Renting is a good way to experience the benefits of living in a house without committing to ownership. You may be dealing directly with the owner as your landlord or with a management company. In either case, be sure to ask important questions about the physical condition of the house and details of the lease before you sign any documents.
Ask, "What are the financial qualifications for renting this house?" In most cases, renters must pass a credit check. Some landlords also require particular income levels. Landlords will not rent to an applicant if they don't believe he makes enough money to afford the payments. Keep your credit in top shape.
Inquire about whether the rent includes utilities such as gas, electricity, water and garbage. If you'll be responsible for utilities, make sure you can afford those payments on top of the rent. Ask to see bills from the previous winter. Ask whether you can install room air conditioners if there is no central air-conditioning.
Find out when the rent is due, and who receives payment. Ask whether there is a grace period past the due date when the payment will not be considered late. Ask about late fees if the payment is past due.
If you're still ready to proceed at this point, ask about all monthly fees related to renting the house.
Ask whether the house needs any repairs. Inspect the house. Look for stains on the ceilings. Flush the toilets and turn on showers and stoves to see whether they run properly. Check for cracks in the foundation. If repairs are required, make sure they are made before you sign the lease.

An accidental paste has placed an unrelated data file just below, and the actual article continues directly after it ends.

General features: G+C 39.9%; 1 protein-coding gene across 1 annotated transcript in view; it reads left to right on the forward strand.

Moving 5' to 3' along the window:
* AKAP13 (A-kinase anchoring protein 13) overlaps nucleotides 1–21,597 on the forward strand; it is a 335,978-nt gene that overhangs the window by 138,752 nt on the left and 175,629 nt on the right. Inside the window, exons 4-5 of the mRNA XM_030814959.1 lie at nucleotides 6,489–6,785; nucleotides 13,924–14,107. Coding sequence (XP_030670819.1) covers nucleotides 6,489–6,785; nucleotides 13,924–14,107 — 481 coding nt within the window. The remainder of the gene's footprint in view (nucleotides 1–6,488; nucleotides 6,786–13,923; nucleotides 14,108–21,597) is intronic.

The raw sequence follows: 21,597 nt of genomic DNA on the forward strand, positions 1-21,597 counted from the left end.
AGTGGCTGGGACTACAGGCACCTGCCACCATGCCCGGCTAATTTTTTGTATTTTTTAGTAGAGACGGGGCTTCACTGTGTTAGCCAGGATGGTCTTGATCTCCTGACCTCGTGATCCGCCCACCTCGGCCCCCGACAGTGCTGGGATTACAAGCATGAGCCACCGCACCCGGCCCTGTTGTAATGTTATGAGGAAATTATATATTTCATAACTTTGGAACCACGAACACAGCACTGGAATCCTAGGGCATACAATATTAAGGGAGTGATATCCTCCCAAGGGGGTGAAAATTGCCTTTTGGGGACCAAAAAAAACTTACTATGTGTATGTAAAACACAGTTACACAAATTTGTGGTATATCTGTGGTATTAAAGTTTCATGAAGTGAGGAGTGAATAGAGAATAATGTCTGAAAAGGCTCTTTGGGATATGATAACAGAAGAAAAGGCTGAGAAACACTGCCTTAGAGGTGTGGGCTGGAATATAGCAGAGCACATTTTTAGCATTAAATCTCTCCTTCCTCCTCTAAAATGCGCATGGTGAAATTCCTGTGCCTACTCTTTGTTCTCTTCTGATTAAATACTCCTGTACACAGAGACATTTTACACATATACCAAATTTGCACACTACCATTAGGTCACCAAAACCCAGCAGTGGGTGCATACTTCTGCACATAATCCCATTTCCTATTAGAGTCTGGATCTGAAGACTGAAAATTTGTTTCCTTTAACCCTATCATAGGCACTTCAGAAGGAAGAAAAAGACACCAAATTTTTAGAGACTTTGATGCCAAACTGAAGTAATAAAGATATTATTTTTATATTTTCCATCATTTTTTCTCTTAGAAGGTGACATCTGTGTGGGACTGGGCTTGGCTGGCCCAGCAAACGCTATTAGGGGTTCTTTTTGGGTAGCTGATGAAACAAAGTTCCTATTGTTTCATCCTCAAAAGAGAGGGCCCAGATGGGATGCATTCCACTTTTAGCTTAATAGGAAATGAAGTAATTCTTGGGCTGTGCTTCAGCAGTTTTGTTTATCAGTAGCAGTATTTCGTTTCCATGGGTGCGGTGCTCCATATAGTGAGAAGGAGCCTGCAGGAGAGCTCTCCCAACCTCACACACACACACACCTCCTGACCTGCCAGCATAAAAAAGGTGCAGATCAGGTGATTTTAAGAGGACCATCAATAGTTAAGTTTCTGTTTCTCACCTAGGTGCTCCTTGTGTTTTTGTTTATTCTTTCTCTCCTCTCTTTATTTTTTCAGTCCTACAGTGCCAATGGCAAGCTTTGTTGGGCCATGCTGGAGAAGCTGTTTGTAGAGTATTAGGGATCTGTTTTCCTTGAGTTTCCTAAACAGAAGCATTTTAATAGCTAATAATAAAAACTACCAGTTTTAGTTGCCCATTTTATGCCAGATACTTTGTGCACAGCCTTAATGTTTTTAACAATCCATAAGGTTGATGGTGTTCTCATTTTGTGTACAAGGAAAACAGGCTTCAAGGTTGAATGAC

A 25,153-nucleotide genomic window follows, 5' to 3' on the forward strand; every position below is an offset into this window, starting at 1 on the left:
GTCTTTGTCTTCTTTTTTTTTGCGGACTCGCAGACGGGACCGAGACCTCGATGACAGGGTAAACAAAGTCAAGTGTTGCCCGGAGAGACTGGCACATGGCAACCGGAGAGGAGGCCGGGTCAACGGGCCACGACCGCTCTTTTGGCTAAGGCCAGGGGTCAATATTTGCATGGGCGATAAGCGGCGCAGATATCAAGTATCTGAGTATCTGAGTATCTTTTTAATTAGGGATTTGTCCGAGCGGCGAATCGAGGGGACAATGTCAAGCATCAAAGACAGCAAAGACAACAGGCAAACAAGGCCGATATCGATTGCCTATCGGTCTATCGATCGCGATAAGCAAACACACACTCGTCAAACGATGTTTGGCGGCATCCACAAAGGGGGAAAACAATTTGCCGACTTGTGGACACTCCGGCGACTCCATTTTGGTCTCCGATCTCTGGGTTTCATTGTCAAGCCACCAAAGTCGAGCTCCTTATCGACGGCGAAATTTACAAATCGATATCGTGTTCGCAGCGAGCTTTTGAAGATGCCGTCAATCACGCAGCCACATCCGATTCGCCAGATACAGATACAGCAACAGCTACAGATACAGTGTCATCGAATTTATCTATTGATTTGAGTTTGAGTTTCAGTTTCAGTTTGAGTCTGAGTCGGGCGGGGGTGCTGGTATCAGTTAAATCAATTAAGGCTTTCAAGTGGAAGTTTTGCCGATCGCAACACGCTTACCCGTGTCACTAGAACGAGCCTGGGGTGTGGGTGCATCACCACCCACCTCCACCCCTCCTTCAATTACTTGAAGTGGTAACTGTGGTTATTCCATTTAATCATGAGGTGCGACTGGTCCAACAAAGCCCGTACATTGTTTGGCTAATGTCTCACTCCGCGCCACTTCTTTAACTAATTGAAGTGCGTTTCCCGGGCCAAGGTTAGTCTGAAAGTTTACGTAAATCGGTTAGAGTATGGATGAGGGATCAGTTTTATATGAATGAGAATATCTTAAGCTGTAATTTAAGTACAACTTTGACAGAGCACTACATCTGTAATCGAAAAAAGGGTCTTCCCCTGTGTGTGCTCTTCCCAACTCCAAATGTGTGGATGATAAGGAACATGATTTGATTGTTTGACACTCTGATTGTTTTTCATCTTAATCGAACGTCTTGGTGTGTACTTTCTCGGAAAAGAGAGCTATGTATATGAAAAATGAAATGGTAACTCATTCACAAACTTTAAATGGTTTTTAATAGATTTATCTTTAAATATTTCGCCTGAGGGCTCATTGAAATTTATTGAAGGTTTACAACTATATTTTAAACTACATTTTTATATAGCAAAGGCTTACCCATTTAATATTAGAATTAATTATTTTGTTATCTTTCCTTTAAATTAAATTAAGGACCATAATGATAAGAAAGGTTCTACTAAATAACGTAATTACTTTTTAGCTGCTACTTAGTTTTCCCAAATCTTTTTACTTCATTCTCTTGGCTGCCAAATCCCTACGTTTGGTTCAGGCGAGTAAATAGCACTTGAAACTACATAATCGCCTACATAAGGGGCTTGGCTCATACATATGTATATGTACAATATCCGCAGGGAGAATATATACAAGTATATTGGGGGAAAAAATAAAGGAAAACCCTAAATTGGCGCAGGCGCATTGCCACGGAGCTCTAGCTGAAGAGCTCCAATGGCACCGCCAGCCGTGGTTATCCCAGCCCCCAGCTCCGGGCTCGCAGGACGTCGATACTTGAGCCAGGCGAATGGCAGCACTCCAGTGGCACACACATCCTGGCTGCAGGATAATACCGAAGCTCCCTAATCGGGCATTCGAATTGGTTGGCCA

Determine who handles repairs and lawn care. If the toilet backs up, do you do the plunging, or does the landlord? When the roof leaks, should you call the landlord directly or a management company? Ask how long it will take to make basic repairs to the property and how you will be compensated if a repair requires that you leave the rental for a few days.
Ask, "How old is the wiring?" Make sure the electrical system can handle computers, TV, fax machines and microwave ovens.
Find out how well the house retains heat in the winter and cool air in the summer. If you're told, for example, that the house can be drafty in the winter, it's especially important to know who pays the utility bills--or even how high you're allowed to turn up the thermostat.
Ask how long the lease duration is. Ask whether there are penalties if you must move before the lease is up.
Ask, "Are there local ordinances that affect my lease?" Some communities limit the number of people who can live in a rental or the number of pets residents can have. If you have a garage band, find out whether there are noise ordinances that would apply to you.
Ask about the neighborhood. Are there stores nearby? Is the neighborhood safe after dark? Questions like this will help you determine whether this is the right house for you.
Ask about rules pertaining to your car. Are you allowed to park in the garage? How many cars are you allowed to have? Are you allowed to wash or work on your car on the property?